Your Safety

A female hiker with a blue backpack hiking down a trail with a clear blue sky and dusty red/tan outcrops around her.

Personal Safety

Heat & Sun

Heat exposure is far and away the most likely hazard that visitors should plan for. The summer months, particularly July and August, can be extremely hot with many days reaching over 100 F/38 C and very little shade on the trails.


If you see a snake during your visit to the monument, it will probably be a non-venomous bull snake or garter snake. However, two species of rattlesnakes also make their home here, the northern pacific rattlesnake and the prairie rattlesnake.

Rattlesnakes will usually try to crawl away or remain hidden unless surprised. You can minimize the chances of being bitten by keeping your distance. It also helps to watch where you put hands and feet. Snakes will seek shady, cooler areas when the hot summer sun is out, so avoid putting hands and feet in locations where you can't see.

Mountain Lions

Though unlikely, there is a chance you may encounter a mountain lion. Learn what to do if that happens. You can best avoid mountain lion encounters by hiking in a group and keeping children close.


Black widow spiders are found under stones, around stumps, in holes in the ground, around outbuildings, under furniture or sinks, in trash or leaves, and in similar places. Though they are quite venomous, they seldom bite people. When disturbed they are much more likely to attempt to escape than attack.

Brown recluse spiders are usually found in sheltered places out of doors, such as in basements, attics, barns, or behind furniture. A person bitten by a brown recluse will probably not even feel the bite or know that they have been bitten until 12 hours or so later when a lesion at the bite site may start to appear.


Adult ticks rest on grasses and low plants and attach themselves to people or animals that brush against the vegetation. Once they hitch a ride upon a passing animal or person they can spend up to 2 to 4 hours climbing the host to find a good site to attach. Make periodic inspections of your clothing and that of your companions. If a tick is imbedded in the skin follow standard first aid procedures for removal. If you develop a rash or any flu-like symptoms, visit a doctor.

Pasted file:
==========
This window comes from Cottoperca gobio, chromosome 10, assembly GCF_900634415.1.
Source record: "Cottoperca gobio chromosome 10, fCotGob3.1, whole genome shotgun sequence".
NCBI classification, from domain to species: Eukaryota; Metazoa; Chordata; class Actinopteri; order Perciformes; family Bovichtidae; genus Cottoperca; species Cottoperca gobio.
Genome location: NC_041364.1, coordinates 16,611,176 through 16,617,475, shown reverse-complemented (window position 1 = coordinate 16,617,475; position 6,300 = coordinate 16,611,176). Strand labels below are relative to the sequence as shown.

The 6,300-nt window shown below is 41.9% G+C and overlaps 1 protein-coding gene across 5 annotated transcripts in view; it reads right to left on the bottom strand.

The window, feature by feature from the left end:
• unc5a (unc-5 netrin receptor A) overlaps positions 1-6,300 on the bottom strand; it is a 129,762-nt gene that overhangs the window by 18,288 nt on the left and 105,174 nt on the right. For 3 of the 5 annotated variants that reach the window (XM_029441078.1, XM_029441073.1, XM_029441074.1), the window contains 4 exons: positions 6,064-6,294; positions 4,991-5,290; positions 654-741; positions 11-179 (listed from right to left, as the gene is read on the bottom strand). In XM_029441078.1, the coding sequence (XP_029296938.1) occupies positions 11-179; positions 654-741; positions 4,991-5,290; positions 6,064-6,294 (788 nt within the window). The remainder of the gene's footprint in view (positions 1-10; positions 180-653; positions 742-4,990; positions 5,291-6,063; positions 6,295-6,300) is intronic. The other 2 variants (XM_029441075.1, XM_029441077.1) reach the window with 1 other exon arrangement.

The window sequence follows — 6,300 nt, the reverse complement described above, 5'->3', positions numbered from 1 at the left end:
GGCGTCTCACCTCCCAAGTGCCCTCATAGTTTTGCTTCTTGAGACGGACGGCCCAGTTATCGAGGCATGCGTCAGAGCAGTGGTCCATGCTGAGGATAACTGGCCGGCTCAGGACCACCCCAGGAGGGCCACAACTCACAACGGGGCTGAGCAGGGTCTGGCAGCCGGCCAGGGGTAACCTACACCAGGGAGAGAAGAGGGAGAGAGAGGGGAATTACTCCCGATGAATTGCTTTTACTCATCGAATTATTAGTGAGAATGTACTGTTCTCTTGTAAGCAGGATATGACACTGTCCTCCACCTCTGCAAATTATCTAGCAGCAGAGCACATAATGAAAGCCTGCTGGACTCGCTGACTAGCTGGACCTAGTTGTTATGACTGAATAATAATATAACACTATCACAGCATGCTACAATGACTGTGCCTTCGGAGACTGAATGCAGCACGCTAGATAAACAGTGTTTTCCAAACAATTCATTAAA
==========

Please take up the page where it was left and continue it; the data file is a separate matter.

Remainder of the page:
Scorpions are not considered deadly, though their sting can make some people ill or cause an allergic reaction. They are rarely seen out in the open except at night.


You may encounter poison ivy (Toxicodendron radicans) or poison oak (Toxicodendron diversilobum) on your visit. They have shiny, heavily veined leaves that are usually dark green. Poison ivy can turn yellow, orange, red, and violet, particularly in late summer. They like to grow in rocky areas where water is nearby.

Missing Persons in the National Parks

Find out more information about missing persons in National Park Service areas or learn how to report a missing person.

Last updated: August 5, 2022

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32651 Highway 19
Kimberly, OR 97848


541 987-2333

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